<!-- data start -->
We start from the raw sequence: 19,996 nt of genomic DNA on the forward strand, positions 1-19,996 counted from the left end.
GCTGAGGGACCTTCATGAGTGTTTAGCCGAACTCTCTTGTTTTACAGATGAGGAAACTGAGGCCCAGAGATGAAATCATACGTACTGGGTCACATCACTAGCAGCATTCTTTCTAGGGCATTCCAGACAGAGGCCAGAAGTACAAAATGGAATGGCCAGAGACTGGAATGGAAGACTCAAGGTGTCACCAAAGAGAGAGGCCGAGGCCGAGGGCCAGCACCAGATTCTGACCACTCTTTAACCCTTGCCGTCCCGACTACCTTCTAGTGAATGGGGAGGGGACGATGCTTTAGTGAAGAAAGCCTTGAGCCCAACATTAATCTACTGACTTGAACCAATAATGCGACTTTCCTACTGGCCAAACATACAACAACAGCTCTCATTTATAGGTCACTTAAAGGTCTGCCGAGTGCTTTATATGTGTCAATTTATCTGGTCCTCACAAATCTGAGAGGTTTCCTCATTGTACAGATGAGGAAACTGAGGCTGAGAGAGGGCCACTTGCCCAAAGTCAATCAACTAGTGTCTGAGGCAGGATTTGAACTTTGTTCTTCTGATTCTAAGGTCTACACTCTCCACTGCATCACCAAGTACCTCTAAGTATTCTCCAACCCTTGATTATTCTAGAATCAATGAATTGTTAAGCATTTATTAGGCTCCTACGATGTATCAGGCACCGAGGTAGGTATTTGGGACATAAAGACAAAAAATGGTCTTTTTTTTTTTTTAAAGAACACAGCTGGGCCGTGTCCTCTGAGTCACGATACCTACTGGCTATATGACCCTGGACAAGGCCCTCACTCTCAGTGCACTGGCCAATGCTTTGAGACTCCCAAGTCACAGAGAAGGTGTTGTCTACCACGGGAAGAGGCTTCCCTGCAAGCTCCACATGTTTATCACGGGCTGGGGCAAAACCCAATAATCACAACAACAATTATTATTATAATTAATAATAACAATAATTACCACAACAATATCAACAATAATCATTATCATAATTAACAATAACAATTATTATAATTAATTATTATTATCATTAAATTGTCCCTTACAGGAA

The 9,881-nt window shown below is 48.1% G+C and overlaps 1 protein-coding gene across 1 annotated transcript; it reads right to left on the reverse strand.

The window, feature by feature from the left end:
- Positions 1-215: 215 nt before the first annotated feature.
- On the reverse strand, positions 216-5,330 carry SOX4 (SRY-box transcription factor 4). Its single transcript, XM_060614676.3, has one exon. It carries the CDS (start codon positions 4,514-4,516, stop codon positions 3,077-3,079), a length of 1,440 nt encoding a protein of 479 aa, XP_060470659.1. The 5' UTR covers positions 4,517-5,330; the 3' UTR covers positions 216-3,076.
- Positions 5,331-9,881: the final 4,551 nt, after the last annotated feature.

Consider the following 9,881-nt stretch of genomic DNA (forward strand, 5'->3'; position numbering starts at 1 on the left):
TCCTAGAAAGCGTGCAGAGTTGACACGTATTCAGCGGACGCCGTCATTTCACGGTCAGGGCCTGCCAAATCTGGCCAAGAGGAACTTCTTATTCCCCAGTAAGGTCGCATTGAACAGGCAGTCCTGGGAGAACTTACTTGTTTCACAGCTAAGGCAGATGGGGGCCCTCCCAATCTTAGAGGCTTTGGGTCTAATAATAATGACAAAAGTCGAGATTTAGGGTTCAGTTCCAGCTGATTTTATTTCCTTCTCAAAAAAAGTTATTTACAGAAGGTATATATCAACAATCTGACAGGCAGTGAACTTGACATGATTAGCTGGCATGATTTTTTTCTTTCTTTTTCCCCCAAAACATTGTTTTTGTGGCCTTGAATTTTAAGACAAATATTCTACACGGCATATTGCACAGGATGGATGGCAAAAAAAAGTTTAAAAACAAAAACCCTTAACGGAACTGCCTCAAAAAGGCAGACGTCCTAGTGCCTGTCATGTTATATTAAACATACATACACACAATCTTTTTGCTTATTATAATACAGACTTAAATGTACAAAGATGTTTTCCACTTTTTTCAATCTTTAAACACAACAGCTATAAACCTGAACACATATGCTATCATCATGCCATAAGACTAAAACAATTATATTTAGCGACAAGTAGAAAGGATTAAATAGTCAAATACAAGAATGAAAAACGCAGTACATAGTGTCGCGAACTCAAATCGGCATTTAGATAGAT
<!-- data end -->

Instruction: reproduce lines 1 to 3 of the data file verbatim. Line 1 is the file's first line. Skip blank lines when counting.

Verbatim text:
We start from the raw sequence: 19,996 nt of genomic DNA on the forward strand, positions 1-19,996 counted from the left end.
GCTGAGGGACCTTCATGAGTGTTTAGCCGAACTCTCTTGTTTTACAGATGAGGAAACTGAGGCCCAGAGATGAAATCATACGTACTGGGTCACATCACTAGCAGCATTCTTTCTAGGGCATTCCAGACAGAGGCCAGAAGTACAAAATGGAATGGCCAGAGACTGGAATGGAAGACTCAAGGTGTCACCAAAGAGAGAGGCCGAGGCCGAGGGCCAGCACCAGATTCTGACCACTCTTTAACCCTTGCCGTCCCGACTACCTTCTAGTGAATGGGGAGGGGACGATGCTTTAGTGAAGAAAGCCTTGAGCCCAACATTAATCTACTGACTTGAACCAATAATGCGACTTTCCTACTGGCCAAACATACAACAACAGCTCTCATTTATAGGTCACTTAAAGGTCTGCCGAGTGCTTTATATGTGTCAATTTATCTGGTCCTCACAAATCTGAGAGGTTTCCTCATTGTACAGATGAGGAAACTGAGGCTGAGAGAGGGCCACTTGCCCAAAGTCAATCAACTAGTGTCTGAGGCAGGATTTGAACTTTGTTCTTCTGATTCTAAGGTCTACACTCTCCACTGCATCACCAAGTACCTCTAAGTATTCTCCAACCCTTGATTATTCTAGAATCAATGAATTGTTAAGCATTTATTAGGCTCCTACGATGTATCAGGCACCGAGGTAGGTATTTGGGACATAAAGACAAAAAATGGTCTTTTTTTTTTTTTAAAGAACACAGCTGGGCCGTGTCCTCTGAGTCACGATACCTACTGGCTATATGACCCTGGACAAGGCCCTCACTCTCAGTGCACTGGCCAATGCTTTGAGACTCCCAAGTCACAGAGAAGGTGTTGTCTACCACGGGAAGAGGCTTCCCTGCAAGCTCCACATGTTTATCACGGGCTGGGGCAAAACCCAATAATCACAACAACAATTATTATTATAATTAATAATAACAATAATTACCACAACAATATCAACAATAATCATTATCATAATTAACAATAACAATTATTATAATTAATTATTATTATCATTAAATTGTCCCTTACAGGAA

The 9,881-nt window shown below is 48.1% G+C and overlaps 1 protein-coding gene across 1 annotated transcript; it reads right to left on the reverse strand.